Tung Lin Kok Yuen Canada Foundation Visiting Professor in Buddhism and Contemporary Society
School of Political Studies
University of Ottawa
Social Science Building, 200 University Street
Ottawa, ON, K1N 6N5
Tel: (613) 562-5800 ext. 8913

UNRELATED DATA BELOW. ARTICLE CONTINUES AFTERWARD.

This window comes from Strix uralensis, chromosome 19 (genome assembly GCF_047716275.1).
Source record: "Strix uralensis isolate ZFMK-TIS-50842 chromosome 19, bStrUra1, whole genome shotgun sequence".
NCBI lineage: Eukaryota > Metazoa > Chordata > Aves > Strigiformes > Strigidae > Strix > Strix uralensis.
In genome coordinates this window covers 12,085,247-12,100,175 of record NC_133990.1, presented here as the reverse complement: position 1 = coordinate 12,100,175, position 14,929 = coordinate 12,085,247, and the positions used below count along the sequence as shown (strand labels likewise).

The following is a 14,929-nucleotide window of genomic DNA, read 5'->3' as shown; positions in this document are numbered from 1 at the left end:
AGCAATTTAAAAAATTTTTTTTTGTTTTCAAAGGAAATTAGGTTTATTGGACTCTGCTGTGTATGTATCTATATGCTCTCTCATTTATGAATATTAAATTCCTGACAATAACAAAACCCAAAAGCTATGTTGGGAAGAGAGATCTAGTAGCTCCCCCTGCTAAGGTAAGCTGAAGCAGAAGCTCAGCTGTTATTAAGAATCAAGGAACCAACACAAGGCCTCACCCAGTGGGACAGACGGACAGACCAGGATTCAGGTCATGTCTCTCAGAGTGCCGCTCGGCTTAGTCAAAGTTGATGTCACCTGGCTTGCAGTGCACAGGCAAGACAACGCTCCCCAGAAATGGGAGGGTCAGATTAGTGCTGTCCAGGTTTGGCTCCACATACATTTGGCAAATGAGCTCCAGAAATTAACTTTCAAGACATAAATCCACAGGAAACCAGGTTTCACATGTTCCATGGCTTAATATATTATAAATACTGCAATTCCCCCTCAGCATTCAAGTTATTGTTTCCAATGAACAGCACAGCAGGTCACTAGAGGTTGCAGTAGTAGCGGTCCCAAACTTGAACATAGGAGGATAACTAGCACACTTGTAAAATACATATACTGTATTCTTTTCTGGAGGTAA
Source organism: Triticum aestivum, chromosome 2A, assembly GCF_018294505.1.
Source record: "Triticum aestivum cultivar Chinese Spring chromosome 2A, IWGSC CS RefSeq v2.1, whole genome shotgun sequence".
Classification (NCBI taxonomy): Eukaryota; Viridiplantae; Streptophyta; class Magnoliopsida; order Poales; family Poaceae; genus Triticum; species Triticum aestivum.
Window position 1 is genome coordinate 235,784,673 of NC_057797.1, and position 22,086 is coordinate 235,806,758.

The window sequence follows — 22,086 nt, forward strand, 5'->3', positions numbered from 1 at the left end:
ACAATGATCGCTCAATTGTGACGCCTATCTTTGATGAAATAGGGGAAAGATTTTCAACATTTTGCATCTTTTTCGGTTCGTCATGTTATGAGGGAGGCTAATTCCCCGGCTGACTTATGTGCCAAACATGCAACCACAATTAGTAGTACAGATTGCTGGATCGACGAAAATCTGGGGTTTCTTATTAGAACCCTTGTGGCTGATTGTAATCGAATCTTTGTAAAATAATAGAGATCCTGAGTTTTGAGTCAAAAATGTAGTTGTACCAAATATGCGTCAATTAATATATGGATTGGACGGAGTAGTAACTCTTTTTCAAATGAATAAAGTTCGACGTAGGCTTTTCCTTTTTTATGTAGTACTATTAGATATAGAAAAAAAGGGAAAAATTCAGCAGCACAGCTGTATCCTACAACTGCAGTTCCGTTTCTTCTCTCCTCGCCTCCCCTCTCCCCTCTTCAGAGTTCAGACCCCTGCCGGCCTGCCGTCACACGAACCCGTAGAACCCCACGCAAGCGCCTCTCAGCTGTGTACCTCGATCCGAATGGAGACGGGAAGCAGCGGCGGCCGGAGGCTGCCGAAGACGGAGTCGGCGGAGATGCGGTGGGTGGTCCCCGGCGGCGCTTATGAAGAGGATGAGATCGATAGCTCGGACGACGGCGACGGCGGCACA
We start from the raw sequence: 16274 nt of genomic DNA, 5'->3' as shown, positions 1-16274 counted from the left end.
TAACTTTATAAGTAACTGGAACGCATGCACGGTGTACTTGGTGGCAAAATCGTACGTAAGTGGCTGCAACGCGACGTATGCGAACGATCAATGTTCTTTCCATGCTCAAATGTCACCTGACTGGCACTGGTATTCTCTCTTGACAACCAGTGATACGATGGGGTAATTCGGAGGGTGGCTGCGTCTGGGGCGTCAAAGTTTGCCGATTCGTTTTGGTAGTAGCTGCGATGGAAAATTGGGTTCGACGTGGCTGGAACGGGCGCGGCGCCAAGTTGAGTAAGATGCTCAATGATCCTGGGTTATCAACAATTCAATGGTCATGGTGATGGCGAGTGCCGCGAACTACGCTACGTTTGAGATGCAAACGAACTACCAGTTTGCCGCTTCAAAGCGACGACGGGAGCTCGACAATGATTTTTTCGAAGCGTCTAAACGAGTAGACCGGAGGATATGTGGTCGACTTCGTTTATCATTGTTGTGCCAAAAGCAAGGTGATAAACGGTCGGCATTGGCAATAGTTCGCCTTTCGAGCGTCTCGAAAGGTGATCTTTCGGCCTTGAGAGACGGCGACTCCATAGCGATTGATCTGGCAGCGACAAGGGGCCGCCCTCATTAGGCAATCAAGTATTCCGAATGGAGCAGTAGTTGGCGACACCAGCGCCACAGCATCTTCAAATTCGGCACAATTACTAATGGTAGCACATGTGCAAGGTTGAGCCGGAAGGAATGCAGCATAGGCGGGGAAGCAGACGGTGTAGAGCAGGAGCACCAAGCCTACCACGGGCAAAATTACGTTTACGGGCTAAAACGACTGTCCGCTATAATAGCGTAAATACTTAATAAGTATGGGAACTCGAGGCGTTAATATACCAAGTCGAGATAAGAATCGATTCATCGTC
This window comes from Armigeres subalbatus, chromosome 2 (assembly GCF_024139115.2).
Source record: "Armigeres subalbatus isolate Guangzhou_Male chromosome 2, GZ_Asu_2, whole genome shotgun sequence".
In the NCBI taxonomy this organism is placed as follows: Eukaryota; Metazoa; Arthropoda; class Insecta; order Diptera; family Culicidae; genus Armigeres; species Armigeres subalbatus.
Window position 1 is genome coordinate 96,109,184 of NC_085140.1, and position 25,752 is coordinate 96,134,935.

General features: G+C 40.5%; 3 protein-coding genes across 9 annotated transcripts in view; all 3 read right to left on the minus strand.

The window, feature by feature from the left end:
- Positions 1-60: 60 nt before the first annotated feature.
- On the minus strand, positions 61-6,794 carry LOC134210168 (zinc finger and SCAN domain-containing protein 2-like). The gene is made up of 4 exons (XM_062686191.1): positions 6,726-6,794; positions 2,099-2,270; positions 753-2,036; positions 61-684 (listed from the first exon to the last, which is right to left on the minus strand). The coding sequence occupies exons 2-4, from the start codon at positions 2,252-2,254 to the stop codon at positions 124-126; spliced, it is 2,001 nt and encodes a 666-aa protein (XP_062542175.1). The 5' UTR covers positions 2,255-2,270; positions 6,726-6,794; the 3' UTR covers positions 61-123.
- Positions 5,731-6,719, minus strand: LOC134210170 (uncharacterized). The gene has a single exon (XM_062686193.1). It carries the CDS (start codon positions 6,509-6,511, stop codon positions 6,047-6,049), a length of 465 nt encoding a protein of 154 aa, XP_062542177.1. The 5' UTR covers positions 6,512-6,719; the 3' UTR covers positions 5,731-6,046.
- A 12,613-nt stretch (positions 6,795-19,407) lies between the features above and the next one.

Laliberté is full professor at the School of political Studies, the University of Ottawa, as well as research fellow at Purdue University’s Center for Religion and Chinese Society, the Groupe Societés, Religions, et Laïcités in Paris, and the Centre for the Study of Religion and Culture in Asia at the University of Groningen. He has served in various capacity in the executive committee of the Canadian Asian Studies Association, and in various scholarship selection committees for scholars studying in China and Taiwan. He is a co-investigator for a research team funded by the Social Sciences and Research Council of Canada on ‘Gender, Migration, and the Work of Care’ looking at the transnational care chain across the Pacific. He has done research in Taiwan, the People’s Republic of China, and Hong Kong on democratic transition, issues of identity, the regulation of religion, and social policy. While at the TLKY, he is organising a conference on Buddhism and politics as well as a workshop about Buddhist perspectives on care, and revise two chapters for edited volumes: the first one is about Buddhist philanthropy and social policy in Taiwan and Hong Kong, the other one about religion and development in Chinese societies. He has just co-edited Secular States and Religious Diversity (UBC Press 2013) and works on a manuscript for a book on Buddhism in Greater China. He has written for academic journals the following articles: “The Growth of a Taiwanese Buddhist Association in China: Soft Power and Institutional Learning”, China Information, March 2013; “Buddhist Charities and China’ Social Policy: An Opportunity for Alternate Civility?”, Archives de sciences sociales des religions, Spring 2012; “Buddhist Revival Under State Watch”, Journal of Current Chinese Affairs, Summer 2011; “Entre désécularisation et resacralisation: Bouddhistes laïcs, temples et organisations philanthropiques en Chine”, Social Compass, September 2009. He has also written the following chapters for edited volumes: “The Institutionalization of Buddhist Philanthropy in China”, State and Society Responses to Social Welfare Needs in China, edited by Jonathan Schwartz and Shawn Shieh (Routledge, 2009), “‘Buddhism for the human realm’ and Taiwanese Democracy”, Religious Organizations and Democracy in Contemporary Asia, edited by Cheng Tun-ren and Deborah Brown (M.E. Sharpe, 2005), and with Manuel Litalien-Legault, “The Tzu Chi Merit Society from Taiwan to Canada”, Wild Geese : Studies of Buddhism in Canada, edited byJohn Harding, Victor sogen Hori, and Alexander Soucy, McGill-Queen’s University Press, 2010, 350-385. Laliberté has received his doctoral degree from the University of British Columbia in 1999 for his thesis on The Politics of Buddhist Organizations in Taiwan, which was published by Routledge in 2004.